The visual aesthetic of design is what drew me into this profession. I have always been enamored with the way designers can transform seemingly anything into a piece of art that has the power to reach millions in the digital age. For the past three years in my undergrad program, I have meticulously studied grid structure, typography, and color theory, among other interdisciplinary subjects to help aid my abilities as a designer. We have been taught about user experience and how to code (although my brain literally hits a brick wall when it comes to Java), but in my final year, we are just now being introduced to research (and how to properly go about it). Through my Human Centered Design and Technology in Context courses, I have been exposed to the true power research holds in the design process.
I have always been a big researcher, hungry to learn more, understand more, and broaden my perspectives of the complex world we live in. Yet research and design have existed in my mind as two separate entities. Yes, I look for inspiration constantly, adding new ideas and skills to my repertoire, but that has never consisted of data-driven research.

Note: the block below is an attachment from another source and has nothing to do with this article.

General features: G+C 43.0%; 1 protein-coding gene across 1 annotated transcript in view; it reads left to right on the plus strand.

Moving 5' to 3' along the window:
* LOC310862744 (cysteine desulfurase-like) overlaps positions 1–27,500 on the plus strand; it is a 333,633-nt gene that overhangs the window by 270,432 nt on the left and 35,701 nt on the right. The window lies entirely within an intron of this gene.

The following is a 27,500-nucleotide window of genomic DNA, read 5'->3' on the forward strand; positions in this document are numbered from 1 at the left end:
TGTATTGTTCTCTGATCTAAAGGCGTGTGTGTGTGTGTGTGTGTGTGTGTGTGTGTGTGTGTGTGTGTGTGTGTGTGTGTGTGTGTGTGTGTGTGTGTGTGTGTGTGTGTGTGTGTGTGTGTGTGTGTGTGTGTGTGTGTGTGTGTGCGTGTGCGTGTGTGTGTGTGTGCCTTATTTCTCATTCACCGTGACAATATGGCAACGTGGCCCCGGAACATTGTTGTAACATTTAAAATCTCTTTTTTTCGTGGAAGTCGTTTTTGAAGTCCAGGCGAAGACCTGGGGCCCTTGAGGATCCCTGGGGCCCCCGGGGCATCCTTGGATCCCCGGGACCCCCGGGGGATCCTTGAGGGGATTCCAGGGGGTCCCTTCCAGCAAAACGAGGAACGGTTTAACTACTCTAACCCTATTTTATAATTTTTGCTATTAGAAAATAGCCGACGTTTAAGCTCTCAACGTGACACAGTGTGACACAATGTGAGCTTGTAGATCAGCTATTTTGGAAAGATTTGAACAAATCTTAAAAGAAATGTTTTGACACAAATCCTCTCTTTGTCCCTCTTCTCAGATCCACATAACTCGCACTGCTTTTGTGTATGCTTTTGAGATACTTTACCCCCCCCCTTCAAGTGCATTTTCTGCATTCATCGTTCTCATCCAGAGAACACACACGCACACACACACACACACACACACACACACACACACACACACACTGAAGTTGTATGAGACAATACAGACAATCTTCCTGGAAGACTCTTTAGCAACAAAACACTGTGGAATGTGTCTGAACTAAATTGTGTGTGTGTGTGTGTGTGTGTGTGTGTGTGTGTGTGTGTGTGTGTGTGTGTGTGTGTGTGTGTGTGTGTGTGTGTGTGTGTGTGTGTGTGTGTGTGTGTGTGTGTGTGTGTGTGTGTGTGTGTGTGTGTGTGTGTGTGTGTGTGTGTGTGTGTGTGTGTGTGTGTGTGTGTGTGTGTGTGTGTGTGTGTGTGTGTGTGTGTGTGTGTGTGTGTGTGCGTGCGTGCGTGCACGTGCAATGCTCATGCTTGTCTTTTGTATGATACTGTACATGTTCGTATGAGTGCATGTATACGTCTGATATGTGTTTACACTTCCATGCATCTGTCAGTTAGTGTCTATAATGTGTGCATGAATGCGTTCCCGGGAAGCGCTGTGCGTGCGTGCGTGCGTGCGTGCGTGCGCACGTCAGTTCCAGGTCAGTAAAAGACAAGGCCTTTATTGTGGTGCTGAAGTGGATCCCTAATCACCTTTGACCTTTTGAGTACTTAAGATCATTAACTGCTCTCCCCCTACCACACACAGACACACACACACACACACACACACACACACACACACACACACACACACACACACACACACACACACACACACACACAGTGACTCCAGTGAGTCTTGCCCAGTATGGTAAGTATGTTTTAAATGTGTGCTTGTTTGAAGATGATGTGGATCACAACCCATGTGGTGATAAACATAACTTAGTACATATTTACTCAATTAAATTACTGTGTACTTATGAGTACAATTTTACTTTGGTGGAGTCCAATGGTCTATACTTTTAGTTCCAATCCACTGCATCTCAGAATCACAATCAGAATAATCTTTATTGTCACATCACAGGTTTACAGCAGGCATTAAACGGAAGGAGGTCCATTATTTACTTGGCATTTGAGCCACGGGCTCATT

The demands of today’s communication designers are very different from those placed on commercial artists of the past, according to O’Grady’s design research manual. Designers used to be contracted as vendors, creating deliverables within a timeline. Today, with the power of research driven design, we now have the opportunity to take our practice further and become consultants. This allows us to continue our work with companies without a deadline. If designers learn how to utilize marketing research, we can continue to influence design for the better. 
Outside of a business perspective, research can inform decisions that ultimately make design stronger. I have come to realize that the intention behind aesthetic is just as important as the visual result. We can reach a broader audience more effectively. We can contribute to social movements with our own voice without taking away from the focus on the subject. There is an aesthetic to research itself. It makes our work more approachable, more focused on the humans who interact with it. Shouldn’t that be the goal of our design? Not how pretentious and elite we can make our work appear from our studies of technicalities, but how creatively can we represent and influence the ideas that we as a collective society have for the better.